Directed by David Yates and loosely inspired by a real-life Big Pharma scandal, Pain Hustlers first premiered at this year’s TIFF before finding its way to Netflix. The star-studded feature about greed, ambition, and painkillers is similar in tone to Scorsese’s The Wolf of Wall Street yet not nearly as poignant as other recently released white-collar crime dramas.

Where can you watch Pain Hustlers in the UAE?

Pain Hustlers is now streaming on Netflix in the UAE. If you don’t have one, you can create a Netflix account to watch this series and other shows on Netflix. Unfortunately, Netflix does not offer any free trials in Dubai and the UAE, so you’ll have to subscribe for at least one month.

Pain Hustlers review

2.5 /5
  • Emily Blunt and Chris Evans
  • Entertaining
  • Visually appealing


  • One-dimensional characters
  • Rushed ending
  • A shallow approach to its subject matter

When we first meet protagonist Liza Drake (played by the excellent Emily Blunt), she’s a down-on-her-luck single mother working at a strip club to provide for her epileptic daughter (Chloe Coleman). At the club, she meets and befriends Pete Brenner (Chris Evans), who, impressed with her sales skills, offers her a job at his failing pharmaceutical company, Zanna.

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A desperate Liza takes Pete up on his offer and gets the job after impressing the company’s eccentric founder, Jack Neel (Andy García). Allowing Pete to write fake credentials on her CV might have helped the hiring process. 

Pain Hustlers

The company is on the verge of bankruptcy as sales reps are struggling to get physicians to prescribe its flagship painkiller drug to cancer patients. That’s where Liza and her persuasion abilities come in. She helps the company grow from obscurity into a bonafide profitable business. 

Of course, not everything she does is above board. This is a film about the American opioid epidemic, so it doesn’t take long before the company’s actions result in a body count. While Zanna is a fictional company, the film’s story was inspired by the fall of Insys Therapeutics, whose executives were accused of bribing and even racketeering.

Pain Hustlers

A rags-to-riches tale of drugs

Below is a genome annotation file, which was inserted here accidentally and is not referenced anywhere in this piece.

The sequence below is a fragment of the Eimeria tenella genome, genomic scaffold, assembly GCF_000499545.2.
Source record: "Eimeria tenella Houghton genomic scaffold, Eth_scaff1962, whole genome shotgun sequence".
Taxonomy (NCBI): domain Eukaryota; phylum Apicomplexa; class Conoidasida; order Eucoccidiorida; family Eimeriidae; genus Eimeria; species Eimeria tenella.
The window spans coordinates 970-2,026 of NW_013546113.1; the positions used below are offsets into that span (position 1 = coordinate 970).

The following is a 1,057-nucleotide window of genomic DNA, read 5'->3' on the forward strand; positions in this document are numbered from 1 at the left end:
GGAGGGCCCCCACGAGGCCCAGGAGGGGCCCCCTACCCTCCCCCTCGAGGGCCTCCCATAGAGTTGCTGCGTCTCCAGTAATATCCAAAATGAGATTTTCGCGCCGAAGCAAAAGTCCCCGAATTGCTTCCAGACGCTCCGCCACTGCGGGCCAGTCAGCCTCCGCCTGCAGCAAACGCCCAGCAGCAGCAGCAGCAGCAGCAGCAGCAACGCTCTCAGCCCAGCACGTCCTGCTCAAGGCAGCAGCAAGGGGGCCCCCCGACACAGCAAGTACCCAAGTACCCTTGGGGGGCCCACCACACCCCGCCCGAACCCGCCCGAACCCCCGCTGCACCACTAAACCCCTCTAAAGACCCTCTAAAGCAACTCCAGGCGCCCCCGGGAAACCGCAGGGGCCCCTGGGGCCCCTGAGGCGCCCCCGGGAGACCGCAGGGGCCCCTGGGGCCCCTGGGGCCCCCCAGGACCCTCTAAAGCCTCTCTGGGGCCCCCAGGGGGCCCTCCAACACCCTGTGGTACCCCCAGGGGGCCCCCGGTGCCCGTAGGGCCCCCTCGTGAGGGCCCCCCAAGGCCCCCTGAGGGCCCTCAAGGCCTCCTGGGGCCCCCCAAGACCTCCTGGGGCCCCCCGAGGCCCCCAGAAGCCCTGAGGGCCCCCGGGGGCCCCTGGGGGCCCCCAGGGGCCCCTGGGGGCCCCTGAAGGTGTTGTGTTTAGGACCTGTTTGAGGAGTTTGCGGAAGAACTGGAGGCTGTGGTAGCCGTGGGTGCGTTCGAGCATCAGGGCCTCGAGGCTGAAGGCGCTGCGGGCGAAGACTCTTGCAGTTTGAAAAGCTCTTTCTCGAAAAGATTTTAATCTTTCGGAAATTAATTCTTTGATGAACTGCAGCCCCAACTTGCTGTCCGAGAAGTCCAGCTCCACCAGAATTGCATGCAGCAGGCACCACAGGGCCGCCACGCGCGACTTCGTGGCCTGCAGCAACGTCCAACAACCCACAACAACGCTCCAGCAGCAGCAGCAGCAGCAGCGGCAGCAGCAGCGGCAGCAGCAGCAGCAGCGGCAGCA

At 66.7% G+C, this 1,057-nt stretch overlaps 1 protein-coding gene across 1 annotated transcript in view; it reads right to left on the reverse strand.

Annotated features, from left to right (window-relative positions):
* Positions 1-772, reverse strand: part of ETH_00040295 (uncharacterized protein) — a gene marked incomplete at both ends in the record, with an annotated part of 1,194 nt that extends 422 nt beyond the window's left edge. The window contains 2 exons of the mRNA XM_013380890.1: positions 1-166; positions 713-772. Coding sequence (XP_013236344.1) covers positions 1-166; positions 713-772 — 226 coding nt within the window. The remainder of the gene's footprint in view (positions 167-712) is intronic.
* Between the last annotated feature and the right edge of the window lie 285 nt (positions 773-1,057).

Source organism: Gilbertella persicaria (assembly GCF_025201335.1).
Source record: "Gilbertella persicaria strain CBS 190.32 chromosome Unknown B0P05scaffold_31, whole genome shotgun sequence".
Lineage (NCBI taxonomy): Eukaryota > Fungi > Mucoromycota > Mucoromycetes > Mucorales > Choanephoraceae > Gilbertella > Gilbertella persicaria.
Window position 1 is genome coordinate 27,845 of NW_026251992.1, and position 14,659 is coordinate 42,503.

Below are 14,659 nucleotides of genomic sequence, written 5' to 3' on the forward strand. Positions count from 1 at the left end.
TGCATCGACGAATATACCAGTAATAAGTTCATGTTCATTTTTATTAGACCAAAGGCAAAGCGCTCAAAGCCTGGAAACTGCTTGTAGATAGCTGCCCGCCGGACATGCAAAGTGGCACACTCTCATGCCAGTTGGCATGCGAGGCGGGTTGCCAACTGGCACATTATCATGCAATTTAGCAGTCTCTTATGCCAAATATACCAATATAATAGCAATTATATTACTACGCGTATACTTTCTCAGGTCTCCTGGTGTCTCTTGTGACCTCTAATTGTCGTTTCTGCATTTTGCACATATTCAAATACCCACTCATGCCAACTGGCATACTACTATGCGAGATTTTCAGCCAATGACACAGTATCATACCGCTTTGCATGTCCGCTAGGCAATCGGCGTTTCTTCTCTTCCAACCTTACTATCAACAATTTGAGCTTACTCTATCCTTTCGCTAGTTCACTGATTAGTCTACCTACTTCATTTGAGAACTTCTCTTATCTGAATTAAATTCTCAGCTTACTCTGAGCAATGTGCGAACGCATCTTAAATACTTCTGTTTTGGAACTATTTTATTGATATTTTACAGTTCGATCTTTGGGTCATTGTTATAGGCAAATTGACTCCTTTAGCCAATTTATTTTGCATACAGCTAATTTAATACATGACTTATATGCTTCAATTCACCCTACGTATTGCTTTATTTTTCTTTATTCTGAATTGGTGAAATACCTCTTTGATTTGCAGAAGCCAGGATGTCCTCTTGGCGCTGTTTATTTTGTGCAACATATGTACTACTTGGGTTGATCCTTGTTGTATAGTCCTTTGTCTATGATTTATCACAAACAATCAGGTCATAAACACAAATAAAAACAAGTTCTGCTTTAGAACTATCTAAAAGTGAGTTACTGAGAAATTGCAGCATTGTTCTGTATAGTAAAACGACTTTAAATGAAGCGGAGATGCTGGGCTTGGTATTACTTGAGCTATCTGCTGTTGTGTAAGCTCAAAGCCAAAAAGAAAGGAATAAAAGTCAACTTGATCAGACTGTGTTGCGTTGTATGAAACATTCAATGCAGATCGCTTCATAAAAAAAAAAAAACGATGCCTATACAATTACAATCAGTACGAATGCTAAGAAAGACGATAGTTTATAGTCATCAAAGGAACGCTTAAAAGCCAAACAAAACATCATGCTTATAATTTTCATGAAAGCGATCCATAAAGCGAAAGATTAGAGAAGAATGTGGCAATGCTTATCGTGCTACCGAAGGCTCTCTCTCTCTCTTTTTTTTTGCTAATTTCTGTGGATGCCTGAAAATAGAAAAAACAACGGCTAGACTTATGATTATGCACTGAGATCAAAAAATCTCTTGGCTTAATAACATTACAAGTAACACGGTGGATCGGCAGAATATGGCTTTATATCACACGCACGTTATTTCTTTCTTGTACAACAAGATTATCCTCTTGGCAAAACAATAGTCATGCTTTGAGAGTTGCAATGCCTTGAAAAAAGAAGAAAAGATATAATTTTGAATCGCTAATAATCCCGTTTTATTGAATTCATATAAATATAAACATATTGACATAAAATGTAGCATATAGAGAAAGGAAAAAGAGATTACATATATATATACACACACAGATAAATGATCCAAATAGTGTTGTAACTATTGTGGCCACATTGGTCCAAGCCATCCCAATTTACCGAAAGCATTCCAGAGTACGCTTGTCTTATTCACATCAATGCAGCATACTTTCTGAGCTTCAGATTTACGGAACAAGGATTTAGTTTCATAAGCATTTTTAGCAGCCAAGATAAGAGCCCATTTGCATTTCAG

This year, we’ve seen several titles exploring the opioid crisis, including the Netflix limited series Painkiller. Yet Pain Hustlers takes a more flashy, rags-to-riches approach to the subgenre. We watch these characters build wealth from nothing, we watch them make terrible decisions, and we also see them face the consequences of said illegalities. 

Using a mockumentary-style format works well for expositional purposes. However, the voiceovers are overdone, and after a while, it gets annoying having different characters constantly explaining what’s happening on screen. This might be a biased criticism, as I’m not usually a fan of voiceovers. 

Pain Hustlers does have an excellent cast led by Evans and Blunt. However, aside from Blunt’s protagonist, all the other characters are one-dimensional. It would have been nice to get some sort of backstory or depth. 

Pain Hustlers

And that’s why this film isn’t as compelling as it could have been. While it has an intriguing and currently relevant premise, it fails to explore it meaningfully. Instead, we get a strong start, followed by too many party scenes, complete with a rushed ending. 

The movie is very entertaining, but by focusing on the party-like atmosphere at the fictional pharmaceutical company, it does lose sight of the topic’s seriousness. While Pain Hustler is visually appealing and features an excellent cast, it’s ultimately a less compelling version of other similar films. 

What are other critics saying about Pain Hustlers (Video Reviews):

Austin Burke enjoyed the performances but didn’t think the film stood out enough within the genre. 

Movies And Munchies praised Emily Blunt and the mother-daughter relationship portrayed in the film. He did criticize how the other characters felt one-dimensional and hard to connect with. 

Justin Watches Movies felt the film didn’t add depth to its dark subject matter.

Lori C
Lori C

Lori C. is an entertainment writer who studied Film and Television at University. She watches and reviews films and series from most genres, but some of her favourites include Buffy the Vampire Slayer, Charmed, The Handmaid’s Tale, Westworld, and True Blood.

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